National Geographic: Enduring Impacts – Archaeology of SustainabilityDeadline: April 22, 2020
The Enduring Impacts – Archaeology of Sustainability initiative focuses on the gathering and analysis of archaeological, paleoenvironmental, and paleoclimatological data for the purposes of increasing understanding of human-environmental interactions over time, to ultimately contribute to mitigating contemporary environmental and climatic crises. Current issues like climate change, overpopulation, disruptions in food security, and loss of habitat and biodiversity are threats that were faced and sometimes overcome by societies in the past. While the challenges of today may be unprecedented in scale and demographic impact, there is a wealth of information on how people articulated with, mediated, and in many cases impacted long-term environmental trends over millennia. This knowledge can be employed in the development of future strategies in environmental sustainability- and resilience-building, and in understanding how human actions in the past continue to affect present-day communities in their ability to tackle environmental and climatic challenges.
Ideal applications consist of research projects that are:
- Scientifically rigorous and multidisciplinary
- Integrate traditional ecological knowledge systems where applicable and appropriate
- Seek stakeholder community buy-in from the outset of the project
- Have a robust external capacity development component
- Produce archaeological, climatological, and environmental datasets that can be used in the creation of solutions for contemporary environmental issues in collaboration with local communities and/or policymakers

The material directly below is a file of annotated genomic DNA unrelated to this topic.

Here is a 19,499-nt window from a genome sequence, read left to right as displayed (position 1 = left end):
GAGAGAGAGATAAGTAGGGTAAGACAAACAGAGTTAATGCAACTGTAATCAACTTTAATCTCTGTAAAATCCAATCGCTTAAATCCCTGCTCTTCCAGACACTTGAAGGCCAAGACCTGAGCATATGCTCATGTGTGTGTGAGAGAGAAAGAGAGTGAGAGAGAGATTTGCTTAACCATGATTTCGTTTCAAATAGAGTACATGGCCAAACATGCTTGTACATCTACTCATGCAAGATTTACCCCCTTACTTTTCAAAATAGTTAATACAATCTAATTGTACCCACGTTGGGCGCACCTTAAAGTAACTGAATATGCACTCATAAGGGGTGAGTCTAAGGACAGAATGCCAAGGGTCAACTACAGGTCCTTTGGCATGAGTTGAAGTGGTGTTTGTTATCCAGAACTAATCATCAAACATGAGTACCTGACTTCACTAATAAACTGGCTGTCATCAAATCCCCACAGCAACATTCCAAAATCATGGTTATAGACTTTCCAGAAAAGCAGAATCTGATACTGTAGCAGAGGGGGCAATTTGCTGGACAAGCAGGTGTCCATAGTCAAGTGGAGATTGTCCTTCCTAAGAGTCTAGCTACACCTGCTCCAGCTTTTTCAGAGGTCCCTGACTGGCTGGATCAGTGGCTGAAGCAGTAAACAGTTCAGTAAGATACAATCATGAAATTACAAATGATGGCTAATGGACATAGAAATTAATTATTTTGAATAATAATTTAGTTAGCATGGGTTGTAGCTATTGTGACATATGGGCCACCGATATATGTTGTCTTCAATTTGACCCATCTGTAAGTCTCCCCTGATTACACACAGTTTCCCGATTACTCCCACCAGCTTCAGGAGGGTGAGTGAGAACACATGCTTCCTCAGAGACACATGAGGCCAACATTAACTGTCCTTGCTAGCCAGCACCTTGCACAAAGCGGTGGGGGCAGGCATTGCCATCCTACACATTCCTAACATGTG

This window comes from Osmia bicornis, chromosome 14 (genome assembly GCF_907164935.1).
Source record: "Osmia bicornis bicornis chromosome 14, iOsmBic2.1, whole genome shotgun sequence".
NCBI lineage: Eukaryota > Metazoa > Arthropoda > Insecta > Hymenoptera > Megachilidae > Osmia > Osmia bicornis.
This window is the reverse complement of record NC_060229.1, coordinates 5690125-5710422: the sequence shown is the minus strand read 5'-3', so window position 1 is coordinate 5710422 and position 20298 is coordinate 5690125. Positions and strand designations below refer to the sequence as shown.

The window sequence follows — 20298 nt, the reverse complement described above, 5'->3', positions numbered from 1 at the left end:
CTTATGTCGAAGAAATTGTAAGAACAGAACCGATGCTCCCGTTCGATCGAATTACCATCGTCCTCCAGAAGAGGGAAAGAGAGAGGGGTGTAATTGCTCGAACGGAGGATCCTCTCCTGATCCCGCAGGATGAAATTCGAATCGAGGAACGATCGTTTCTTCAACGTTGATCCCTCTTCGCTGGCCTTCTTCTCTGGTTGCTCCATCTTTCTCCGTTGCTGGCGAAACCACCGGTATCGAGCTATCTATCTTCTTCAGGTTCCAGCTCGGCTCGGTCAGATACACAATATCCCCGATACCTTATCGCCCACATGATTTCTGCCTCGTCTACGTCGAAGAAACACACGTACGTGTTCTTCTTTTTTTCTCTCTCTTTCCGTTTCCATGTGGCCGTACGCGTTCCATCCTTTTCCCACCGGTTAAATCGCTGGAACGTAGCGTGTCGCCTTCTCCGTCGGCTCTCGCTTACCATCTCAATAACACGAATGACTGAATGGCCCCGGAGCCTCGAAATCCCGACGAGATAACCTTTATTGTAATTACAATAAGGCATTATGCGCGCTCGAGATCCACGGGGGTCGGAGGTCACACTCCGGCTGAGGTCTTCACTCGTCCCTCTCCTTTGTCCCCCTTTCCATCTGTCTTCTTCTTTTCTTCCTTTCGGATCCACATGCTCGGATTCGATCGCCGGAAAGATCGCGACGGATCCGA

Proposals should address the following goals:
- To investigate human-environmental interactions over time, focusing on environmental conservation knowledge, practices, and technologies employed by past societies, and their impact on contemporary populations’ ability to mitigate environmental and/or climatic stress
- To explore how effective present-day environmental conservation strategies can be improved, diversified, and expanded based on knowledge about past societies’ articulation with the environment
- To delineate how the project’s results can be used to create culturally and environmentally suitable conservation strategies at the policy level and/or collaborate with local communities to build sustainable environmental practices and strengthen resilience in the face of climatic change
National Geographic is particularly interested in research proposals that generate one or more of the following outputs:
- New archaeological, paleoenvironmental, and paleoclimatological datasets on human-environmental interactions that lead to increased knowledge of environmental sustainability and resilience behavior in archaeological contexts
- Local partnerships for collaboration (i.e., local communities and/or policymakers), with the future goal to implement data gathered during the project in the mitigation of contemporary environmental issues
Amount: Grants will range up to $80,000.
Eligibility: Individuals who are at least 18 years old. Organizations can also apply for grants, but the person within the organization who will lead the project—not the institution—should be the applicant. Individuals who are not associated with any institution can apply but need to convey that they have access to the equipment, infrastructure, or facilities needed to complete the project appropriately.